In Part I of this series on the letter “x” in Mexican Spanish, I explained the spelling of México: a consonant shift made mediveal /ʒ/ ([ž] or “zh”) devoice to /ʃ/ ([š] or “sh”). That sound already existed in Medieval Spanish. It was spelled ‘X.’ The x or “sh” started moving backward, becoming /x/ (the aspirated “h” sound of modern Spanish “j” and “g” before i/e) around the Conquest. Hence “México,” pronounced by most Spaniards of the time as “Méshico.” Then the new pronunciation cemented itself, and it became “Méjico.”
But not all eXes are equal.
A reminder: all the Vulgar Latin “X” had become [š] in Medieval Spanish. The “x” of México got caught up in Medieval Latin’s shift because of how wide-spread the name became. Other indigenous words suffered several different fates. To understand why, let’s go back to Latin.
Vulgar Latin wasn’t Spanish’s only source of Latin words. Catholic Church liturgy, science, and literature filtered new ones in as “inkhorn terms” and “classical compounds” (palabras cultas y semicultas) from the Renaissance on. Those with an “x” kept the Latin pronunciation /ks/.
Here are just a handful of these abundant terms, along with their Classical Latin origins.
FLEXIO > flexión (flexing)
MIXTUS > mixto (mixed)
TEXTUS > texto (text)
TOXICUM > tóxico (toxic)
EXCESSUS > exceso (excess)
EXPERIENTĬA > experiencia (experience)
EXPERTUS > experto (expert)
EXPLICĀRE > explicar (explain)
EXQUISĪTUS >exquisito (exquisite)
Get a feel for what this entailed? Good.
In modern Spanish, by the way, there’s a tendency to simplify these inkhorn exes when they appear right before another consonant: “explica” becomes /esplikar/ instead of /eksplicar/ in the mouths of most native speakers. Spanish “doesn’t like” /ks/ at the ends of syllables. It rebels. Sometimes it decides to loosen up and “voice” the /k/, so that a word like “exprimir” comes out /eɣsprimir/.
This reflects what had already happened when Vulgar Latin had /ks/ before a consonant: reduction. So “expaventare” evolved into “espantar” and “excapulare” into “escabullir.” Medieval Spanish did NOT want to let these become “eshpantar” and “eshacabullir,” so it reduced that /ks/ to /s/ instead.
These “fancy x” words also come from Latin/Greek via other languages, like French, which gave Spanish oxígeno, xenofobia, xilografía, and axila. The exes of those middle two? Pronounced /s/. That’s definitely the trend. Reduce Greek/Latin word-initial /ks/ to /s/.
Boom! On to Nahuatl!
Just like with Vulgar and inkhorn Latin, there’s a tendency in colonial Spanish to simplify the LETTER “x” in WIDELY USED Nahuatl words when it appears before another consonant. So “Tlaxcallān” [tlaš kal la:n] (“tortilla-land”) becomes Tlaxcala [tlas ka la]. There are a bunch of words that follow this pattern, like mescal (from “mēxcalli”), piscar (to pick corn, from “pixca”), and tequesquite (a mineral salt, “tequixquitl”). I will repeat that these are more widespread in their usage and were adopted into Spanish early.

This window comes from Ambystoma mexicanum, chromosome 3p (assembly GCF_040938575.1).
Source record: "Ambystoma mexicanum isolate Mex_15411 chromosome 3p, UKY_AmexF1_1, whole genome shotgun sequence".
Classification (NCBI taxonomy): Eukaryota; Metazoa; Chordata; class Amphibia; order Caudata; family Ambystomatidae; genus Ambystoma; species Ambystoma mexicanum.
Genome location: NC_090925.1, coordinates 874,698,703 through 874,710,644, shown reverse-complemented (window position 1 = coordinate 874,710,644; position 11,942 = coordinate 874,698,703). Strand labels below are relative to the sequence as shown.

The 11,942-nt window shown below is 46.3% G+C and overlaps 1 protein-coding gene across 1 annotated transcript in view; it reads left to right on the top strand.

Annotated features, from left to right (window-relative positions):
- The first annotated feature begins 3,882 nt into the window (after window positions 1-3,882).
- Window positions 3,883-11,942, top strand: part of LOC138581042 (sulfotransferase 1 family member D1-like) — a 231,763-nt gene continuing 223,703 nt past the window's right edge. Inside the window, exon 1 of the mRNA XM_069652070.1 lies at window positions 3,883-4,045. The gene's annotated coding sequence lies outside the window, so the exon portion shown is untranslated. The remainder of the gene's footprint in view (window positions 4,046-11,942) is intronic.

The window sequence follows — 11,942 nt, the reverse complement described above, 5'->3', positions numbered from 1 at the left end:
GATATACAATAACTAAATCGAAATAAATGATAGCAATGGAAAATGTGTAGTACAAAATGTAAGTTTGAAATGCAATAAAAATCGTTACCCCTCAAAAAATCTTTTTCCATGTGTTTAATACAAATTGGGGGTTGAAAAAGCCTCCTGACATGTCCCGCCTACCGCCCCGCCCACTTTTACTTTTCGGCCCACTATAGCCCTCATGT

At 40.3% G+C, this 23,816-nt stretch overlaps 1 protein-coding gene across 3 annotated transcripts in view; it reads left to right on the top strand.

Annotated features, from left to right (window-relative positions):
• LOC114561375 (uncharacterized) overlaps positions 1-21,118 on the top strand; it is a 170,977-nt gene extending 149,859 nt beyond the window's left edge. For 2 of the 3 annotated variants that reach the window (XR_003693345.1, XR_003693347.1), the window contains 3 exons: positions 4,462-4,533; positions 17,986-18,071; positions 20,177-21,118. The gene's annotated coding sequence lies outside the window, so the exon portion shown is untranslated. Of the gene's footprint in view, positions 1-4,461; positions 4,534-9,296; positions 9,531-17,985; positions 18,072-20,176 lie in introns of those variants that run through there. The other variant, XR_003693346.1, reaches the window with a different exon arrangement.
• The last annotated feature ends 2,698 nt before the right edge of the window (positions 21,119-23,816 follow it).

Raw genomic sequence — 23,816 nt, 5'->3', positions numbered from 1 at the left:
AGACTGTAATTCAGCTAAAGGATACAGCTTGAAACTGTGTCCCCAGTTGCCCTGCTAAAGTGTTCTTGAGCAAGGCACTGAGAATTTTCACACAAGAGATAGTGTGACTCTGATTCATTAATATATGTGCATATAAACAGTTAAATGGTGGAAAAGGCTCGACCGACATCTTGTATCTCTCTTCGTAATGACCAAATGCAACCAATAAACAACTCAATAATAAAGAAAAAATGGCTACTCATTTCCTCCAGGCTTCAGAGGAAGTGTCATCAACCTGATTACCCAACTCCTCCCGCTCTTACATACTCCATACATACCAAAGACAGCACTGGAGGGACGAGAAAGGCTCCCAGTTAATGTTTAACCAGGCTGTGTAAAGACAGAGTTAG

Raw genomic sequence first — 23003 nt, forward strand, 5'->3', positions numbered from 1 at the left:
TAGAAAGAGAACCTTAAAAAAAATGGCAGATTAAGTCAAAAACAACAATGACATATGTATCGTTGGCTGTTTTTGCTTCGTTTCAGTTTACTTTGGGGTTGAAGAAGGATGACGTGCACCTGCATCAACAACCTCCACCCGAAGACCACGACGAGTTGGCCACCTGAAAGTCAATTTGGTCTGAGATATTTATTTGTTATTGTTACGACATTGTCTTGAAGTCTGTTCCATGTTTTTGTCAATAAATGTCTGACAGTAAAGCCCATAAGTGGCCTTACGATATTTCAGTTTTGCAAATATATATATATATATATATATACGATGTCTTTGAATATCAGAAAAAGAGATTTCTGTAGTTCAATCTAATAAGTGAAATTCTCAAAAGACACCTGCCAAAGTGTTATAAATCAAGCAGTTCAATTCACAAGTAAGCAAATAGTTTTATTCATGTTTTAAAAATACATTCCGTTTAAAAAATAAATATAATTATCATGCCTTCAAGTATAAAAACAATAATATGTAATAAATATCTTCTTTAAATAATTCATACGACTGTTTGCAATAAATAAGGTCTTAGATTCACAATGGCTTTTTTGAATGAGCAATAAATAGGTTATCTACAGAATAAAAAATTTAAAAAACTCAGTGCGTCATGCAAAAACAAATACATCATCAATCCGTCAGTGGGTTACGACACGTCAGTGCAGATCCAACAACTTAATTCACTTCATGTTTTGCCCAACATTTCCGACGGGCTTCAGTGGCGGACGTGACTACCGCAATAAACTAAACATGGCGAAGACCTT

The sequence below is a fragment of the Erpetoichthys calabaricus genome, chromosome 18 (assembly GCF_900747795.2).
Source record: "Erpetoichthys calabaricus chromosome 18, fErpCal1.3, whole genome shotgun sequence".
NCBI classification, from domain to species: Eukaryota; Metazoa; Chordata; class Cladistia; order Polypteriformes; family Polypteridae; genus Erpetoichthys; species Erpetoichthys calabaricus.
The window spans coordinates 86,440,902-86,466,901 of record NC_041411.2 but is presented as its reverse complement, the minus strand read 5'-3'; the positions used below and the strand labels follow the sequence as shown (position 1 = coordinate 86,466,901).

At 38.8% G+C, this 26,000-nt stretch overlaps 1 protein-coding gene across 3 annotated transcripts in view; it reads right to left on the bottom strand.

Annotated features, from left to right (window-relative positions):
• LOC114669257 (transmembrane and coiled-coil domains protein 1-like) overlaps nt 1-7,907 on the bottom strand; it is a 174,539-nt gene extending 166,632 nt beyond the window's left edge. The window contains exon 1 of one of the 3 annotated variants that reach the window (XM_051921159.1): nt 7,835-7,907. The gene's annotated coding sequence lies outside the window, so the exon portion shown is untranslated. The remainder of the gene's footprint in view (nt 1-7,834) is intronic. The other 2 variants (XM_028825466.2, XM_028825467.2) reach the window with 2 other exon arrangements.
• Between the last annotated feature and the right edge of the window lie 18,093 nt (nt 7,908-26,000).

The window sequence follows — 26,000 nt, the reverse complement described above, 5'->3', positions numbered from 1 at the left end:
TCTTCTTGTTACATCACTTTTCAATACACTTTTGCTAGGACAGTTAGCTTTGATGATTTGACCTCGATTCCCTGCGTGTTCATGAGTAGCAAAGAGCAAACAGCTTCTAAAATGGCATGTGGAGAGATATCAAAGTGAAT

Sometimes the “x” does become an /ks/ in these contexts, like nixtamal /nikstamal/ (hominy, from “nextamalli”), or Ixtapa. The /t/ is key.
Between vowels, it pretty much always evolved into /x/, the same sound as Spanish “j”: “axolōtl” became ajolote (by the way, English-speakers, “aks a lottle” sounds horrible), “huehxōlōtl” garbled its way into guajolote (turkey), “huaxin” became guaje (leadtree), “texōlōtl” gave us tejolote (stone pestle), etc.
At the start of words, shiz gets tricky. Before /a/ and /i/, the “[š] ->[x]” rule is the dominant pattern for widespread Nahuatl words adopted early.
Jícara (xīcalli), jicama (xīcama), city Xalisco and state Jalisco (“Xālixco,” showing both evolutions), Xalapa (Xālāpan), etc.
Before /o/, though, “x” gets even wonkier. Most times it’s /x/. “Xocotl” becomes jocote, for example. But “xoconōchtli” gives both joconostle [xoconostle] and xoconostle [šokonostle]. There’s the boulevard called Xol [šol] and the famous xoloitzcuintle [šoloitskwintle] from “Xoloitzcuintli.”
It appears that the second consonant in these word affects the pronunciation of the initial “x.” Nowhere is this clearer than in Xóchitl [sochitl] and Xochimilco [sochimilko]. The way the “ch” is pronounced (a /t/ and /ʃ/ simultaenously) pulls the initial /ʃ/ forward in the mouth, close to the alveolar ridge.
TWO MAJOR CAVEATS to all of the above: 1) What I’ve explained applies to Nahuatl, not the various Mayan languages or other indigenous tongues that use the /ʃ/. 2) It also mainly applies to early-adopted, widely used words. In small communities where Nahuan languages are spoken, place names may follow Nahuatl rules. Newer names may vary wildly.
Okay, so that’s a wrap for MEXICAN X, PART II. I hope you got something out of it.
This weekend I’ll post PART III: DUDE, WHERE’S THE XOCOLATE?